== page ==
Classical cell surface markers of DC maturation were also analyzed. Expression of MHC class II, CD80, and CD86 were increased to the same extent by both LPS and Jgd1 (data not shown), and this is consistent with data previously reported by Weijzen et al. (6). In contrast, CD40 was only significantly up-regulated by LPS. CD11c was slightly increased by Jgd1 ligation but not by LPS stimulation (mean fluorescence intensity of 84 with Jgd1 compared with 41 and 43 in untreated and LPS-treated DC, respectively).
Taken together, our results show that signaling via the endogenous ligand Jgd1 can induce a previously unreported maturation profile in DC. Although Weijzen et al. (6) suggested previously that LPS and Jgd1 could induce similar maturation profiles in DC, they did not analyze the range of cytokines shown here. Only IL-12 was measured and was induced to much lower levels by Jgd1 than by LPS.
Jgd1-conditioned DC support the proliferation and suppressive capacity of CD4+CD25+ Treg
IL-2 is critical to Treg survival and proliferation (12, 13). Indeed, growth of Treg in culture invariably requires the addition of IL-2. To assess whether Jgd1-conditioned DC could affect the survival and/or regulatory capacity of CD4+CD25+ T cells, cocultures of these cells were performed.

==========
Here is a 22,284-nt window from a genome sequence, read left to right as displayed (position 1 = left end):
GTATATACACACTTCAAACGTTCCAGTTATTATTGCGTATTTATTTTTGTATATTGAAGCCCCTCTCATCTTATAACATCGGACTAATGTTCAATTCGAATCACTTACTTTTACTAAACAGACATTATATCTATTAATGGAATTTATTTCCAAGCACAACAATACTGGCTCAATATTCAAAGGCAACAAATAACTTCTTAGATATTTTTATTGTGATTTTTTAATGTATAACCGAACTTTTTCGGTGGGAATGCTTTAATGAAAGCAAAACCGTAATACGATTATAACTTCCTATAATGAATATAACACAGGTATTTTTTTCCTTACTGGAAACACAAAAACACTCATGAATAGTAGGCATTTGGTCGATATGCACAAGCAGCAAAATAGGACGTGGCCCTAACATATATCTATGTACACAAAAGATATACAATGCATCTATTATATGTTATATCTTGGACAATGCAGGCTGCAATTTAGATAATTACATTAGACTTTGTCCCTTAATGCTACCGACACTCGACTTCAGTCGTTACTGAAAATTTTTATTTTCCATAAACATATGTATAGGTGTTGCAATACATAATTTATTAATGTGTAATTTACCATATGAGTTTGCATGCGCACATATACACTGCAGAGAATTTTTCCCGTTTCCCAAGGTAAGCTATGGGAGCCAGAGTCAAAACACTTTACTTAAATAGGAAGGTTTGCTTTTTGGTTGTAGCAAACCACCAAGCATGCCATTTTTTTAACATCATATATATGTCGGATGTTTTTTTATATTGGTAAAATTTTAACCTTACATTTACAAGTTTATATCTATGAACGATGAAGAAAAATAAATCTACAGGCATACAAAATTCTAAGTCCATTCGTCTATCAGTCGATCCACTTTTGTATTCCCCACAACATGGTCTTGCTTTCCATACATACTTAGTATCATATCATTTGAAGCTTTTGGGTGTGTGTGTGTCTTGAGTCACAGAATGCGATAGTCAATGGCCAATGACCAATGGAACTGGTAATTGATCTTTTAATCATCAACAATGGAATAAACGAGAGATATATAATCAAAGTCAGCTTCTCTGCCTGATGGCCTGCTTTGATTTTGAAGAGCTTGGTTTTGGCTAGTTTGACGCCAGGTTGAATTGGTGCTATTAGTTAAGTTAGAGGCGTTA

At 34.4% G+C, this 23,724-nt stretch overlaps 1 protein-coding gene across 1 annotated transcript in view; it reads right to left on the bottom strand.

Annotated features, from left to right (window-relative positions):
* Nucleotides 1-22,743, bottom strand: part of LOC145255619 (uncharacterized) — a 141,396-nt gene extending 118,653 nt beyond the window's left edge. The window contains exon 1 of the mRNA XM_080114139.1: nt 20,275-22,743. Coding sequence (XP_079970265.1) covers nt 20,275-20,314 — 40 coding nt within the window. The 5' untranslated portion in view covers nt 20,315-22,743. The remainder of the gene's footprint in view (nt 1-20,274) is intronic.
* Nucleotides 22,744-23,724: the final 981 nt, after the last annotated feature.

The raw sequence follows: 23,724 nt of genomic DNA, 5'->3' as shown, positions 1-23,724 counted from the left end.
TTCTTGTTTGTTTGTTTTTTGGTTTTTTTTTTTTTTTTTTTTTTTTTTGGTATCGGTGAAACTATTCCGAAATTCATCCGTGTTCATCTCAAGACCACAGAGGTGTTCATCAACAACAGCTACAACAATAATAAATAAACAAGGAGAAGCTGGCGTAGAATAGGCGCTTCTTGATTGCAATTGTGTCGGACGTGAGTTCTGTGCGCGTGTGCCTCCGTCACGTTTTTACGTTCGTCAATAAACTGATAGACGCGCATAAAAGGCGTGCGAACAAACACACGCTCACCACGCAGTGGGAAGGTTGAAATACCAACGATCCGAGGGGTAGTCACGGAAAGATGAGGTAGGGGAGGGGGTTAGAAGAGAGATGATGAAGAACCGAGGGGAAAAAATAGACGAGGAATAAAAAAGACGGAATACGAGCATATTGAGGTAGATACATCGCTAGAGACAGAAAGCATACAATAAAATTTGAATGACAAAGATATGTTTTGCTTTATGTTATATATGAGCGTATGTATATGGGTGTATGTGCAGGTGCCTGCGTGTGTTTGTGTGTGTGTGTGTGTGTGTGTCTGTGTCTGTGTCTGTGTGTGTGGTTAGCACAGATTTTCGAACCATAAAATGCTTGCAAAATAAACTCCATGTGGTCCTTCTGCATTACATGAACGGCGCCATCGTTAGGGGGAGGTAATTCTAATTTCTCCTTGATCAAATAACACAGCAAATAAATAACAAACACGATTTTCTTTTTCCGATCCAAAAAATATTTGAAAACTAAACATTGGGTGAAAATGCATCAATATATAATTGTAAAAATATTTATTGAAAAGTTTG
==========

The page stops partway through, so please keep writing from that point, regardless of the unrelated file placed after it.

DC were activated with Jgd1 for 4 h before the addition of purified CD4+CD25+ T cells. In this syngeneic system with no TCR stimulus being provided, Jgd1-conditioned DC promoted CD4+CD25+ cell survival (Fig. 2,A). After 7 days of culture about three times more T cells were consistently recovered from Jgd1-conditioned DC than from control DC cocultures. This effect was IL-2 dependent, because Ab-mediated blocking of the IL-2R abrogated the increased proliferation of CD4+CD25+ T cells in the Jgd1-conditioned DC cocultures but had no effect on that of CD4+CD25+ T cells cocultured with control-DC (Fig. 2,B). DC from IL-2 KO mice were unable to sustain an increased proliferation of CD4+CD25+ cells (data not shown) and recovery of CD4+CD25+ T cells was similar from cocultures with Jgd1 DC and control DC (Fig. 2 C), showing that it was IL-2 derived from DC that was important for the growth advantage conferred upon the CD4+CD25+ cells in cocultures.